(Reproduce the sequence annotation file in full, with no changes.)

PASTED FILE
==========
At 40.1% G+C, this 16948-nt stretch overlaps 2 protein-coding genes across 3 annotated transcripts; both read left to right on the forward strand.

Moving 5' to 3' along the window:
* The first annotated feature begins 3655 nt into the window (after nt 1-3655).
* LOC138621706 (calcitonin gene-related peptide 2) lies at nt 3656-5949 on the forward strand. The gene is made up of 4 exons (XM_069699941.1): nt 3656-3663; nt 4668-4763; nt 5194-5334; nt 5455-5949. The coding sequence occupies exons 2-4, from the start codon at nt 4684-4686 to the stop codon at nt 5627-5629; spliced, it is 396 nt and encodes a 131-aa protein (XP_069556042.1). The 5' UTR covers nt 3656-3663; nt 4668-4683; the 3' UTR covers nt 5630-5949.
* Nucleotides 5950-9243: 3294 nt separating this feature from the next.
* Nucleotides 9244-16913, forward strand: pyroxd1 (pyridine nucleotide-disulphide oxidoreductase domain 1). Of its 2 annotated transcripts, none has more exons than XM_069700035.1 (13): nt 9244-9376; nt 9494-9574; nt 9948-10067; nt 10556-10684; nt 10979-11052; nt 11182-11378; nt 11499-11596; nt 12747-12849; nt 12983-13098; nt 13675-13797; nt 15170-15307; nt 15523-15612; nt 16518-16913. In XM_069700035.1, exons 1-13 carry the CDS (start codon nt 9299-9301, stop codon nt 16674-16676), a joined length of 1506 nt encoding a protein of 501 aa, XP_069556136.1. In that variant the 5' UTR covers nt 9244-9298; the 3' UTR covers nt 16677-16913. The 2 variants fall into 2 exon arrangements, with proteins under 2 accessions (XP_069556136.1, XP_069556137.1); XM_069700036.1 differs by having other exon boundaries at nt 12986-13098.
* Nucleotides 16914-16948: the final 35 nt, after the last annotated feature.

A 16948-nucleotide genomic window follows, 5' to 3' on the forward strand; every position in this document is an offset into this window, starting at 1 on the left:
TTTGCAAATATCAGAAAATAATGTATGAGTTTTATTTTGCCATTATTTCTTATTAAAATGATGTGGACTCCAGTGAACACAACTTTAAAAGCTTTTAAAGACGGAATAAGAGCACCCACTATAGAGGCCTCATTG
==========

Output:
At 40.1% G+C, this 16948-nt stretch overlaps 2 protein-coding genes across 3 annotated transcripts; both read left to right on the forward strand.

Moving 5' to 3' along the window:
* The first annotated feature begins 3655 nt into the window (after nt 1-3655).
* LOC138621706 (calcitonin gene-related peptide 2) lies at nt 3656-5949 on the forward strand. The gene is made up of 4 exons (XM_069699941.1): nt 3656-3663; nt 4668-4763; nt 5194-5334; nt 5455-5949. The coding sequence occupies exons 2-4, from the start codon at nt 4684-4686 to the stop codon at nt 5627-5629; spliced, it is 396 nt and encodes a 131-aa protein (XP_069556042.1). The 5' UTR covers nt 3656-3663; nt 4668-4683; the 3' UTR covers nt 5630-5949.
* Nucleotides 5950-9243: 3294 nt separating this feature from the next.
* Nucleotides 9244-16913, forward strand: pyroxd1 (pyridine nucleotide-disulphide oxidoreductase domain 1). Of its 2 annotated transcripts, none has more exons than XM_069700035.1 (13): nt 9244-9376; nt 9494-9574; nt 9948-10067; nt 10556-10684; nt 10979-11052; nt 11182-11378; nt 11499-11596; nt 12747-12849; nt 12983-13098; nt 13675-13797; nt 15170-15307; nt 15523-15612; nt 16518-16913. In XM_069700035.1, exons 1-13 carry the CDS (start codon nt 9299-9301, stop codon nt 16674-16676), a joined length of 1506 nt encoding a protein of 501 aa, XP_069556136.1. In that variant the 5' UTR covers nt 9244-9298; the 3' UTR covers nt 16677-16913. The 2 variants fall into 2 exon arrangements, with proteins under 2 accessions (XP_069556136.1, XP_069556137.1); XM_069700036.1 differs by having other exon boundaries at nt 12986-13098.
* Nucleotides 16914-16948: the final 35 nt, after the last annotated feature.

A 16948-nucleotide genomic window follows, 5' to 3' on the forward strand; every position in this document is an offset into this window, starting at 1 on the left:
TTTGCAAATATCAGAAAATAATGTATGAGTTTTATTTTGCCATTATTTCTTATTAAAATGATGTGGACTCCAGTGAACACAACTTTAAAAGCTTTTAAAGACGGAATAAGAGCACCCACTATAGAGGCCTCATTG